In the ever-changing world of digital marketing, one of the biggest challenges faced by eCommerce advertisers is figuring out the inconsistencies between actual sales and the data provided by advertising platforms. This discrepancy has become a growing concern, as platform reporting often inflates numbers due to the lack of standardized attribution methods, leading marketers to question the true value of their ad spend.
Attribution has been the main method of measurement for digital marketing over the past 20 years, however, with 3rd party cookies being restricted, attribution starts relying on advertising platforms’ own 1st party data. And only when summarizing the conversion data by platform, do most marketers realize that attribution doesn't equal contribution.
Many retail marketers have learned this the hard way, turning off ad spend due to budget constraints has often left marketers scratching their heads when sales remained consistent. This isn’t the fault of attribution, as attribution simply reports if users were “touched” in their path to a purchase, and as written previously: attribution doesn’t equal contribution.
Measuring retail marketing performance goes beyond the simplistic approach of last-touch attribution. The user funnel involves multiple touchpoints, and relying solely on the last interaction creates a skewed view of the advertising performance. Retail marketers need to acknowledge the intricacies of the customer journey and the various influences that contribute to a purchase decision.
Incrementality has been the weapon of choice for sophisticated marketing measurement, however, the most common method up to recently was relying on GeoLift experiments.
Pausing advertising across a channel in a specific region, to create a sort of a “hold out” group and understand the impact of performance when shutting down spends.
What this method failed to acknowledge is that Advertising is not the only reason consumers buy products.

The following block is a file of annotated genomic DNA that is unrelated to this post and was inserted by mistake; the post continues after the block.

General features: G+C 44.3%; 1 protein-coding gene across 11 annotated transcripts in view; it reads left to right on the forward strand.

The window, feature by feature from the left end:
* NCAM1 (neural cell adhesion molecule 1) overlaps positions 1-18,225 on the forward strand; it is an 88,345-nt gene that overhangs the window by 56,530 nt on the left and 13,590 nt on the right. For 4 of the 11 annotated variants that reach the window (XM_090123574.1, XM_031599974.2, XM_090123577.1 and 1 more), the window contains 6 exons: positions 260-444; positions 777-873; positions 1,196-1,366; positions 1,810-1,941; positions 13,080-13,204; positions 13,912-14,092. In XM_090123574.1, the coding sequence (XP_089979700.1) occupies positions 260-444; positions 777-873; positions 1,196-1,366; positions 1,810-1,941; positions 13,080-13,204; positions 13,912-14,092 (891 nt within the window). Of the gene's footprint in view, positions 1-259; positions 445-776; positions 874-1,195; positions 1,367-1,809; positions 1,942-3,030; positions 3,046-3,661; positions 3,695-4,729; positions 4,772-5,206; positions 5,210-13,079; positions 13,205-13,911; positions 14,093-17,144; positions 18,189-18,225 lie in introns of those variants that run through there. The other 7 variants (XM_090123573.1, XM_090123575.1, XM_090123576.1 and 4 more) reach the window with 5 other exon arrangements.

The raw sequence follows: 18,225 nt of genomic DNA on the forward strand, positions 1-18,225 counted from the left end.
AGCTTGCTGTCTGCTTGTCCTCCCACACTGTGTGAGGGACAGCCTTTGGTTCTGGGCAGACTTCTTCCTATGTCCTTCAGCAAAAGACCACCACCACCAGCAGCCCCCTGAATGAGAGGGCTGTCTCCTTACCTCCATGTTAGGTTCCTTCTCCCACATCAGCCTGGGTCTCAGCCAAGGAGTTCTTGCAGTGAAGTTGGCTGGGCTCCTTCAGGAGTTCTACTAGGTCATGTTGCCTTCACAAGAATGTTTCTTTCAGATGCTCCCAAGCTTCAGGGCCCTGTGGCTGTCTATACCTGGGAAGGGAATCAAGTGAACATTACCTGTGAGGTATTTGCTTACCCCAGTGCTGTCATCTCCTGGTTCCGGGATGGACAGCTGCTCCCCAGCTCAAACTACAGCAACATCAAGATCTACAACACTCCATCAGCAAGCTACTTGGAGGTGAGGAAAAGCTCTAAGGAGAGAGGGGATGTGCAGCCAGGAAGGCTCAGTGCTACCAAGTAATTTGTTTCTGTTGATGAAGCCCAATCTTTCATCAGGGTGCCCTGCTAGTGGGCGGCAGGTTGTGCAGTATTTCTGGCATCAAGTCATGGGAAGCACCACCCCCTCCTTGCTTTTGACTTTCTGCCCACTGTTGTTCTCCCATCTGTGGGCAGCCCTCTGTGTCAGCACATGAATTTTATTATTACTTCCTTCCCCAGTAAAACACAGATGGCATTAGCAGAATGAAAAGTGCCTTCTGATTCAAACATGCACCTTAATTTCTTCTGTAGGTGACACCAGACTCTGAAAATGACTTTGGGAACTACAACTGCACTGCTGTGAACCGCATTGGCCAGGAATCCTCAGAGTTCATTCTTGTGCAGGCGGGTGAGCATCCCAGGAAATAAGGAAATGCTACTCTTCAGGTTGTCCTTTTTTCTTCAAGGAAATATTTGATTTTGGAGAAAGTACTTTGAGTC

Promotions, discounts, shopping days, new products, email newsletters, payday, and a dozen or more variables influence consumers behavior.
Almost every eCommerce advertiser out there offers a Christmas sale, or a Black Friday / Cyber Monday deal. Announcing these sale days will often cause a surge in sales.
However, Advertising attribution will ride this wave, claiming a surge in conversions, and often sending Advertisers a misconception about how much sales were generated from Ad spend vs. how many came through the promotions.
INCRMNTAL’s mission was to measure advertising while considering marketing. Sounds obvious, but it really wasn’t.
Rather than attribute a user, INCRMNTAL is measuring campaigns contribution, especially when changes happen: Increasing a budget, starting a new campaign, starting a new channel, or even measuring the incrementality of promotions, sales, and shopping days.
INCRMNTAL helps advertisers make informed decisions based on a more realistic understanding of their marketing performance.
The diagram below reflects the marketing performance trends of an eCommerce advertiser since before using INCRMNTAL, and during the months later.
During the first few months, the customer focused on reducing the spends for campaigns and channels that were found to be of low or no efficiency. Following was a period of consistent gradual growth in spend as well as marketing performance.
The discrepancies between sales and platform data are a puzzle that retail marketers must solve to navigate the complex world of digital advertising. Embracing the fact that while attribution has benefits, attribution does not equal contribution is important.
Marketing measurement should include more than only Advertising spends, as there are dozens of factors influencing performance.
INCRMNTAL stands as a beacon of light, providing a reliable measurement platform and empowering retail advertisers to make data-driven decisions in an ever-changing landscape.